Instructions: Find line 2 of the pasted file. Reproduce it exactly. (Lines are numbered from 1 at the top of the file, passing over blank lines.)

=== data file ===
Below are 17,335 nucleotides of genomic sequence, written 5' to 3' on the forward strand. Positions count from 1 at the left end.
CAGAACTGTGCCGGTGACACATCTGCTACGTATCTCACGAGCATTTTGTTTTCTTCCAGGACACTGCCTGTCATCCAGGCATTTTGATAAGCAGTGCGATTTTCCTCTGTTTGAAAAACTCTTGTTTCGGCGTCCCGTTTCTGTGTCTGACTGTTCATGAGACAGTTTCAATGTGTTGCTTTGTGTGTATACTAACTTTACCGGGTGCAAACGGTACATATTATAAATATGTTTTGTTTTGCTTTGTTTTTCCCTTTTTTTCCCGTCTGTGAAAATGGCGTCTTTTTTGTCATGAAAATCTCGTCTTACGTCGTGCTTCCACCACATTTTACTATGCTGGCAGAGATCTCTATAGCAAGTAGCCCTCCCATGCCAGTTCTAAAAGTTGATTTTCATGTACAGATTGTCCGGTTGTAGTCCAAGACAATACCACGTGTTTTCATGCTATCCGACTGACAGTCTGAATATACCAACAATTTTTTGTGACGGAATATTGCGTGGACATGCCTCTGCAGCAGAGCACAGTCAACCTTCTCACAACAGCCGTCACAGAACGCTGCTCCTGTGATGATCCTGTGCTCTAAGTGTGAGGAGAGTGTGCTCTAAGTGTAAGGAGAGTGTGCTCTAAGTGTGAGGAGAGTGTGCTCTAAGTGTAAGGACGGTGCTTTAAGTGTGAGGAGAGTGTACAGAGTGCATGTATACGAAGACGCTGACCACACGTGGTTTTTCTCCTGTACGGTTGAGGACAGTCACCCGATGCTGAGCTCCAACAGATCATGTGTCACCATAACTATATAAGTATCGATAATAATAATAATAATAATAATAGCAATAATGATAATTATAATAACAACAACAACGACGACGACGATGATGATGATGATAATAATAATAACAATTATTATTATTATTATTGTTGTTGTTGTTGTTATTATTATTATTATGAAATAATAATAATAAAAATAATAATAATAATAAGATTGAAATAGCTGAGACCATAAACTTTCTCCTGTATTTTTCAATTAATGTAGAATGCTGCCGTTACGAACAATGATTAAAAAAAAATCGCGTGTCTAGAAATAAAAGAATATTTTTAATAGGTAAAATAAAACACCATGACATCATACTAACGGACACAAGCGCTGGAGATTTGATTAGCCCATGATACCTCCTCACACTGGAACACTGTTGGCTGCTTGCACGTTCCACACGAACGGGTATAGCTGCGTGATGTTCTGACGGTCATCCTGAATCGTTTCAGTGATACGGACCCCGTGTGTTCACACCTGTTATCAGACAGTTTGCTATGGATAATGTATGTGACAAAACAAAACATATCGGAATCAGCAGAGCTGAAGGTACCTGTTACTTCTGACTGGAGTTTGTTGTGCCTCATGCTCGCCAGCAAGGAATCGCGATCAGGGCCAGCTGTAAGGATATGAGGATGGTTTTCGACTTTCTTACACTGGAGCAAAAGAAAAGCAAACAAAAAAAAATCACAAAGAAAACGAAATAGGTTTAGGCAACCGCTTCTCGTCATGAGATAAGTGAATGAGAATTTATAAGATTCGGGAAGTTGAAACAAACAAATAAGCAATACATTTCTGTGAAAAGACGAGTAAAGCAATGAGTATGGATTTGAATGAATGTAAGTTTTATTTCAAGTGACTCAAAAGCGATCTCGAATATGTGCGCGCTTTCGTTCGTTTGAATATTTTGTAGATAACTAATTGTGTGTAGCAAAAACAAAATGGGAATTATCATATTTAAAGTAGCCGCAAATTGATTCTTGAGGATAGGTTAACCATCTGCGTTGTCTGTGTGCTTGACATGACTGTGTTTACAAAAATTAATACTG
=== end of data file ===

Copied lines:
CAGAACTGTGCCGGTGACACATCTGCTACGTATCTCACGAGCATTTTGTTTTCTTCCAGGACACTGCCTGTCATCCAGGCATTTTGATAAGCAGTGCGATTTTCCTCTGTTTGAAAAACTCTTGTTTCGGCGTCCCGTTTCTGTGTCTGACTGTTCATGAGACAGTTTCAATGTGTTGCTTTGTGTGTATACTAACTTTACCGGGTGCAAACGGTACATATTATAAATATGTTTTGTTTTGCTTTGTTTTTCCCTTTTTTTCCCGTCTGTGAAAATGGCGTCTTTTTTGTCATGAAAATCTCGTCTTACGTCGTGCTTCCACCACATTTTACTATGCTGGCAGAGATCTCTATAGCAAGTAGCCCTCCCATGCCAGTTCTAAAAGTTGATTTTCATGTACAGATTGTCCGGTTGTAGTCCAAGACAATACCACGTGTTTTCATGCTATCCGACTGACAGTCTGAATATACCAACAATTTTTTGTGACGGAATATTGCGTGGACATGCCTCTGCAGCAGAGCACAGTCAACCTTCTCACAACAGCCGTCACAGAACGCTGCTCCTGTGATGATCCTGTGCTCTAAGTGTGAGGAGAGTGTGCTCTAAGTGTAAGGAGAGTGTGCTCTAAGTGTGAGGAGAGTGTGCTCTAAGTGTAAGGACGGTGCTTTAAGTGTGAGGAGAGTGTACAGAGTGCATGTATACGAAGACGCTGACCACACGTGGTTTTTCTCCTGTACGGTTGAGGACAGTCACCCGATGCTGAGCTCCAACAGATCATGTGTCACCATAACTATATAAGTATCGATAATAATAATAATAATAATAATAGCAATAATGATAATTATAATAACAACAACAACGACGACGACGATGATGATGATGATAATAATAATAACAATTATTATTATTATTATTGTTGTTGTTGTTGTTATTATTATTATTATGAAATAATAATAATAAAAATAATAATAATAATAAGATTGAAATAGCTGAGACCATAAACTTTCTCCTGTATTTTTCAATTAATGTAGAATGCTGCCGTTACGAACAATGATTAAAAAAAAATCGCGTGTCTAGAAATAAAAGAATATTTTTAATAGGTAAAATAAAACACCATGACATCATACTAACGGACACAAGCGCTGGAGATTTGATTAGCCCATGATACCTCCTCACACTGGAACACTGTTGGCTGCTTGCACGTTCCACACGAACGGGTATAGCTGCGTGATGTTCTGACGGTCATCCTGAATCGTTTCAGTGATACGGACCCCGTGTGTTCACACCTGTTATCAGACAGTTTGCTATGGATAATGTATGTGACAAAACAAAACATATCGGAATCAGCAGAGCTGAAGGTACCTGTTACTTCTGACTGGAGTTTGTTGTGCCTCATGCTCGCCAGCAAGGAATCGCGATCAGGGCCAGCTGTAAGGATATGAGGATGGTTTTCGACTTTCTTACACTGGAGCAAAAGAAAAGCAAACAAAAAAAAATCACAAAGAAAACGAAATAGGTTTAGGCAACCGCTTCTCGTCATGAGATAAGTGAATGAGAATTTATAAGATTCGGGAAGTTGAAACAAACAAATAAGCAATACATTTCTGTGAAAAGACGAGTAAAGCAATGAGTATGGATTTGAATGAATGTAAGTTTTATTTCAAGTGACTCAAAAGCGATCTCGAATATGTGCGCGCTTTCGTTCGTTTGAATATTTTGTAGATAACTAATTGTGTGTAGCAAAAACAAAATGGGAATTATCATATTTAAAGTAGCCGCAAATTGATTCTTGAGGATAGGTTAACCATCTGCGTTGTCTGTGTGCTTGACATGACTGTGTTTACAAAAATTAATACTG